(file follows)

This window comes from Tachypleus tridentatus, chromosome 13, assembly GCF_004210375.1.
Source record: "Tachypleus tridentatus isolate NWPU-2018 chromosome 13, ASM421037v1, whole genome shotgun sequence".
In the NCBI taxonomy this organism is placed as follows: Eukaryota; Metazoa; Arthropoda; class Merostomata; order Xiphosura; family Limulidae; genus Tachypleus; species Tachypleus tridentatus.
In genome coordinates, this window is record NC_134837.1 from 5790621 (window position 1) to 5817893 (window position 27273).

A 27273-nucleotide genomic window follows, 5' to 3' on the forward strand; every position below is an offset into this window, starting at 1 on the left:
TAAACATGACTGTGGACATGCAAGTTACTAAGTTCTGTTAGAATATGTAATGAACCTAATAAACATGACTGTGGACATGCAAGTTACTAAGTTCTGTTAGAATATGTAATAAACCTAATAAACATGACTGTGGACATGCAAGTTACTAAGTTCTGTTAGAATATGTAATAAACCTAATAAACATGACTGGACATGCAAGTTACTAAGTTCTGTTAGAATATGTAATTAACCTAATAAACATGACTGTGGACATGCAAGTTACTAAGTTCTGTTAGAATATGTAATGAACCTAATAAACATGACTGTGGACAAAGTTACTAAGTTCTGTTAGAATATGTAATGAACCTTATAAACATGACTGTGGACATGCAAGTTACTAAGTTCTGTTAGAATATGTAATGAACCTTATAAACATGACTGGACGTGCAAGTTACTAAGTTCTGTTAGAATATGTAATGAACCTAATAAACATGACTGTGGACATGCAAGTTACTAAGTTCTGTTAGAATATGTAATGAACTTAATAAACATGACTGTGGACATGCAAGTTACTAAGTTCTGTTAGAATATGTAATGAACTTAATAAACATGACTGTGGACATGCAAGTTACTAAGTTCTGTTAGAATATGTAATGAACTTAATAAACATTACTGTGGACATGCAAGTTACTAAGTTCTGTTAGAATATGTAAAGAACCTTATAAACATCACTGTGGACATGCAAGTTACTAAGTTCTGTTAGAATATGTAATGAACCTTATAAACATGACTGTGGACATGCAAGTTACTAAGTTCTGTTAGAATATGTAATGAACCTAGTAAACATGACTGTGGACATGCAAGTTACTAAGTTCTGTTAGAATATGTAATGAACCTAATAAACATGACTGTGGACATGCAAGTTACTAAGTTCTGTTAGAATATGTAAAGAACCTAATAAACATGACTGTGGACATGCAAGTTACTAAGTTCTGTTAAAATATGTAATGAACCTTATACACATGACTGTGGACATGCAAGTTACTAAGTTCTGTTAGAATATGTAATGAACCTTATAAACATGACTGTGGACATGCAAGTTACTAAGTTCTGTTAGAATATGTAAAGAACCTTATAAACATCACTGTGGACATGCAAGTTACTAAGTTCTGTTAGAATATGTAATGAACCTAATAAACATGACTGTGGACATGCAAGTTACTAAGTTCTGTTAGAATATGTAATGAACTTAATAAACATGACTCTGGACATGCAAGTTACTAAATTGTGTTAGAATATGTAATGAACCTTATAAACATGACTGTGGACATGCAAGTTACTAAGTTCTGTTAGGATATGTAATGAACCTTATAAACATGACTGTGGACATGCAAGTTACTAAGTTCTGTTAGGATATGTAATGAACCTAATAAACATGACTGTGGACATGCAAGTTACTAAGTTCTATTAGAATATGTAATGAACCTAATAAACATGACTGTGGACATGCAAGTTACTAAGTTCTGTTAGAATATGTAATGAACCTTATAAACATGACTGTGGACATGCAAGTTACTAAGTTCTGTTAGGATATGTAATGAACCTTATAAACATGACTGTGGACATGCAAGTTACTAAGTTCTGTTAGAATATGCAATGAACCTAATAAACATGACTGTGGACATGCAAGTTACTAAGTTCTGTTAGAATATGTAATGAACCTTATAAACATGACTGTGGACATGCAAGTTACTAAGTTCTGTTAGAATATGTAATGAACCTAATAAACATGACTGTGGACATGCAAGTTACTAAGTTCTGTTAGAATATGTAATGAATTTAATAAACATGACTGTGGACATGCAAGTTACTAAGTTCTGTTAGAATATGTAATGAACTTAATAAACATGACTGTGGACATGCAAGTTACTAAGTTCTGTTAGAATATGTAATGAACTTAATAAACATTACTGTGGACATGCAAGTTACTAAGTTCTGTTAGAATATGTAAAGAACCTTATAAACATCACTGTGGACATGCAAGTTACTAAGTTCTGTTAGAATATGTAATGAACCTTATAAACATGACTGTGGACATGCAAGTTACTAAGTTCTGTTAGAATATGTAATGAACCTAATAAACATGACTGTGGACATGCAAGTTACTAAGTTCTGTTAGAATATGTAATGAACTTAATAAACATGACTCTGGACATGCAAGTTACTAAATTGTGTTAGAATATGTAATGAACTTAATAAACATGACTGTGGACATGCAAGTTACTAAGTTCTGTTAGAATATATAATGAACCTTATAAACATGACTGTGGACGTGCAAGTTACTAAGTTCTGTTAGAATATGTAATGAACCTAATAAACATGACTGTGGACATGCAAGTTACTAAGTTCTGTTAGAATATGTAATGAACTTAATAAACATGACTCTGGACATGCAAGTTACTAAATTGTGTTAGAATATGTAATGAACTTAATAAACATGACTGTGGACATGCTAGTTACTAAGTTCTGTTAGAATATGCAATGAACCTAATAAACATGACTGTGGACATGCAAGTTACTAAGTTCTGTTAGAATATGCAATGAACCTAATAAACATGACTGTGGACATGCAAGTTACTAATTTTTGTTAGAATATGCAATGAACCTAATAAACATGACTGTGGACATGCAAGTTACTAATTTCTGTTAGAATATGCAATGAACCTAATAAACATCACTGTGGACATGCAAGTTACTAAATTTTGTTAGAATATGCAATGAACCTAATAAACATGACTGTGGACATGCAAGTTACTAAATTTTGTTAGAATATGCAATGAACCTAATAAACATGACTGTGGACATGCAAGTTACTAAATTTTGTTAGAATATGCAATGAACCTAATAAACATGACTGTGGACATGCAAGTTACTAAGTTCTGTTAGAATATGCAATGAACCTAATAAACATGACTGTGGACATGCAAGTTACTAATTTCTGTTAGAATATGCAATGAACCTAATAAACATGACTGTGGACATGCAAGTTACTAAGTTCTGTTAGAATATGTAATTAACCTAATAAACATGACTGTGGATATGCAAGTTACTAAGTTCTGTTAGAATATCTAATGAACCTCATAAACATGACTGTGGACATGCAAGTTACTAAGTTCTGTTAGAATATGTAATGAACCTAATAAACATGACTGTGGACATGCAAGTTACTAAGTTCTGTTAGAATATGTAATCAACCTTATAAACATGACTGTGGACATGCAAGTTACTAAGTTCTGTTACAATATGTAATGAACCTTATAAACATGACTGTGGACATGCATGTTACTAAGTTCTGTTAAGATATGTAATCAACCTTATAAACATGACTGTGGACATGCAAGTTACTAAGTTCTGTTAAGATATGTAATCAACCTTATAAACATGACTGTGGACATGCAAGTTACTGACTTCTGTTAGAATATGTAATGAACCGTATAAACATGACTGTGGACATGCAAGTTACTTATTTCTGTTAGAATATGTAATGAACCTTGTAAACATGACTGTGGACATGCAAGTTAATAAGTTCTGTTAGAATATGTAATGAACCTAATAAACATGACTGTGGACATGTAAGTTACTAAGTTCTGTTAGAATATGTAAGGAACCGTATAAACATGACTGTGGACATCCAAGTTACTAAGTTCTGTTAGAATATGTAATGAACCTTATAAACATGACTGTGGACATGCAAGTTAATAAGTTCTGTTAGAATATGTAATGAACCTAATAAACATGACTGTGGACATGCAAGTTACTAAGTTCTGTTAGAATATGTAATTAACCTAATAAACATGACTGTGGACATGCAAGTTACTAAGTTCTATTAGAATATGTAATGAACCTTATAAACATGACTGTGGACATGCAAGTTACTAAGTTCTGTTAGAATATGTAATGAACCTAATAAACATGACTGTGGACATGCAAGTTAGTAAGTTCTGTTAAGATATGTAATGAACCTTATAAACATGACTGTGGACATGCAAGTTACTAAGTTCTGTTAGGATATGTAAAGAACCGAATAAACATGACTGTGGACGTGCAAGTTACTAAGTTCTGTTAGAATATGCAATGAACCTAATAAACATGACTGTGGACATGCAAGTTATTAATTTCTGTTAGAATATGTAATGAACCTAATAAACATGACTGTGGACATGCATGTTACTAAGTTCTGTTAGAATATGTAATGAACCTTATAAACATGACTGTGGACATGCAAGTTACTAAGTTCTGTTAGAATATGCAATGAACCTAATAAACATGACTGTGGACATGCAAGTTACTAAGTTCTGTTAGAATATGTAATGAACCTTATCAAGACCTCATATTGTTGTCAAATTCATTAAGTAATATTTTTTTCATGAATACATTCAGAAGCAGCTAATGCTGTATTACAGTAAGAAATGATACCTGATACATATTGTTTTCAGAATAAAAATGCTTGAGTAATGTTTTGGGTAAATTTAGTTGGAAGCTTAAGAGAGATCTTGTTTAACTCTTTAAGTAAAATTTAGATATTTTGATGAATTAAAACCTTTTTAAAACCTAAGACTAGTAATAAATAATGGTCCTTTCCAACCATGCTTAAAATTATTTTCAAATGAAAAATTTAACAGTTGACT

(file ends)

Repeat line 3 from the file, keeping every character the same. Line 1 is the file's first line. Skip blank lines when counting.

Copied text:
In the NCBI taxonomy this organism is placed as follows: Eukaryota; Metazoa; Arthropoda; class Merostomata; order Xiphosura; family Limulidae; genus Tachypleus; species Tachypleus tridentatus.